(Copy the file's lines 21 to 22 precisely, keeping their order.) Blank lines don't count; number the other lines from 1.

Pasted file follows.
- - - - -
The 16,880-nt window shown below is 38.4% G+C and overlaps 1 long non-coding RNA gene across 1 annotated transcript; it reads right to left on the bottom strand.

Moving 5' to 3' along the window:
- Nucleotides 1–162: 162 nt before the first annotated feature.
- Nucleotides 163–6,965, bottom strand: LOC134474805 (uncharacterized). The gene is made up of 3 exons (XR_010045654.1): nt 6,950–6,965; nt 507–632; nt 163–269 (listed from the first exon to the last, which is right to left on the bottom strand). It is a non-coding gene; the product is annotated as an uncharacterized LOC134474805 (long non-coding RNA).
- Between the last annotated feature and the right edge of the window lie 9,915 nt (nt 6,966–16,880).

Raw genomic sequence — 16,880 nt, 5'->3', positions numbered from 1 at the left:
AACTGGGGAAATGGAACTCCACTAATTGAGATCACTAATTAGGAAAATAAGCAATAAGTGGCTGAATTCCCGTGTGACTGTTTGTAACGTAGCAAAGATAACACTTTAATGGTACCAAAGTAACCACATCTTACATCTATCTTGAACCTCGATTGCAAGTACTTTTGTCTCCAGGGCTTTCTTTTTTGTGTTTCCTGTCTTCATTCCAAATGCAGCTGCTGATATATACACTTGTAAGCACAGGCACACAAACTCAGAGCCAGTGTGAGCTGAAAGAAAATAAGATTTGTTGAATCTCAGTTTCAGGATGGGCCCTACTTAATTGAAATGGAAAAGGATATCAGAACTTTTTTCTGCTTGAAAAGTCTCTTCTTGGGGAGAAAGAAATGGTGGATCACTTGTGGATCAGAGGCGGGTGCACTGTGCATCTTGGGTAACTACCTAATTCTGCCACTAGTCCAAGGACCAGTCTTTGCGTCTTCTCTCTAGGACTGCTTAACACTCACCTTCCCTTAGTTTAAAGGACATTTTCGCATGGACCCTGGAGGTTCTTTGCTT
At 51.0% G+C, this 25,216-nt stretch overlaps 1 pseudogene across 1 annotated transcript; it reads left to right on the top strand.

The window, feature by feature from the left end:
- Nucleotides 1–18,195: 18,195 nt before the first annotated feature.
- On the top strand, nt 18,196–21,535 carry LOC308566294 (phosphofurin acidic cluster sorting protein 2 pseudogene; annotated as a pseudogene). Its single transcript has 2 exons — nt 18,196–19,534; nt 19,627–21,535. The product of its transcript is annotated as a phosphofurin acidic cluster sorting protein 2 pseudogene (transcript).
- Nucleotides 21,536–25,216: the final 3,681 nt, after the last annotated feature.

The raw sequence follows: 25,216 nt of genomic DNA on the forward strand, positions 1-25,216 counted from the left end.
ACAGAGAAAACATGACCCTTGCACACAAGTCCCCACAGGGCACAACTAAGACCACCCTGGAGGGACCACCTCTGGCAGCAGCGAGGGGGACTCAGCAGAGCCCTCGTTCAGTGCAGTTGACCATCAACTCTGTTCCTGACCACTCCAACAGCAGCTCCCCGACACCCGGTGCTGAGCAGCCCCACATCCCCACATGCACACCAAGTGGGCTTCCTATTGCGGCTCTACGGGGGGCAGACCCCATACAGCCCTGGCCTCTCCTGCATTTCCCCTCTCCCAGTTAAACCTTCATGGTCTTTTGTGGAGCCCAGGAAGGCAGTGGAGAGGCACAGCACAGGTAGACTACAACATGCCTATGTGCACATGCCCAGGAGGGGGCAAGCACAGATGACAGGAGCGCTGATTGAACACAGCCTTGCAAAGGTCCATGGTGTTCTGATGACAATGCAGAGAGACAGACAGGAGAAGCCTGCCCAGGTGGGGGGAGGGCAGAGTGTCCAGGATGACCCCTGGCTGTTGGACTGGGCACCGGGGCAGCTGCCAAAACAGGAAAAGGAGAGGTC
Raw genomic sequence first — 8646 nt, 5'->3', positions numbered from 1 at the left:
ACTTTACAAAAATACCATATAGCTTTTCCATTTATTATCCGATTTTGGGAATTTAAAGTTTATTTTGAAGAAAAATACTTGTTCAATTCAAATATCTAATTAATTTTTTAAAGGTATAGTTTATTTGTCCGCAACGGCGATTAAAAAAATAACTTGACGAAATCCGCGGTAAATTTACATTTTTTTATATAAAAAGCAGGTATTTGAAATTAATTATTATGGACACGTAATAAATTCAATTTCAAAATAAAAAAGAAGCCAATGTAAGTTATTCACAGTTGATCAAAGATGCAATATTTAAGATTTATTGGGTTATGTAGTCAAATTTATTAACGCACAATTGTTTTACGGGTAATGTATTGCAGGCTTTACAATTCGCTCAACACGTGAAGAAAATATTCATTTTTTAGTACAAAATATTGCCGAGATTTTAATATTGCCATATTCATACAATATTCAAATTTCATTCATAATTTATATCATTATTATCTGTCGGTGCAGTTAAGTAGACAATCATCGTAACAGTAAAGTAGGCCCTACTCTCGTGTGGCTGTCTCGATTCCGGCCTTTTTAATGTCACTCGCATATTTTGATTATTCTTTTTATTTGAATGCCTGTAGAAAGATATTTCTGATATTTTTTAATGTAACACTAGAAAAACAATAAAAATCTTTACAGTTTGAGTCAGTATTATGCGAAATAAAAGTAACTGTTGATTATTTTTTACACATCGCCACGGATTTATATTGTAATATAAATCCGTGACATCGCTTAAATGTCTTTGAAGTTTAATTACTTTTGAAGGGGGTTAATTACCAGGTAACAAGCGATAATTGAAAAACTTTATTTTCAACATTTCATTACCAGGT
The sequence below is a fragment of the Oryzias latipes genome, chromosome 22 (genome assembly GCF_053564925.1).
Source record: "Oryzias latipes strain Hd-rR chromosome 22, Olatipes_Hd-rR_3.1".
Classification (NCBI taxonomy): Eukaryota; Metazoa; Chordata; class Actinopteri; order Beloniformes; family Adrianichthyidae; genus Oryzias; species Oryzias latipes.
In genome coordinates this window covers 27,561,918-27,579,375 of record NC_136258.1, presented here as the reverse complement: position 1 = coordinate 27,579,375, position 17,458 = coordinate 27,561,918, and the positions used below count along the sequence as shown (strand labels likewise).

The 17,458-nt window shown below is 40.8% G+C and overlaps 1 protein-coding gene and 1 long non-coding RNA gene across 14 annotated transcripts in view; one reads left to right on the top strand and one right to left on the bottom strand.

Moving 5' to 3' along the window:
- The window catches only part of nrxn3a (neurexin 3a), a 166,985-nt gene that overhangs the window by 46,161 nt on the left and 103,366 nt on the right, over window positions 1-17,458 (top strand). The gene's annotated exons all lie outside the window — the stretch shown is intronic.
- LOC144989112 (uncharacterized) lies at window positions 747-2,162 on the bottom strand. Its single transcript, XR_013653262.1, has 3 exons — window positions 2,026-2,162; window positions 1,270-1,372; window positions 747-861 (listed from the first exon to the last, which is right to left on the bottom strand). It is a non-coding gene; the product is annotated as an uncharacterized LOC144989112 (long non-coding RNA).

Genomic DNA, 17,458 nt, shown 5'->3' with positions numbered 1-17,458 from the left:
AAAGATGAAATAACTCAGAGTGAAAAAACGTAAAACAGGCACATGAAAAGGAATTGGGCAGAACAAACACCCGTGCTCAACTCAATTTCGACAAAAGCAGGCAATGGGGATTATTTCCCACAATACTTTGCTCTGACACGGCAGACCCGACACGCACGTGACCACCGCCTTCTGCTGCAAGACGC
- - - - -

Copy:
The 17,458-nt window shown below is 40.8% G+C and overlaps 1 protein-coding gene and 1 long non-coding RNA gene across 14 annotated transcripts in view; one reads left to right on the top strand and one right to left on the bottom strand.

Moving 5' to 3' along the window: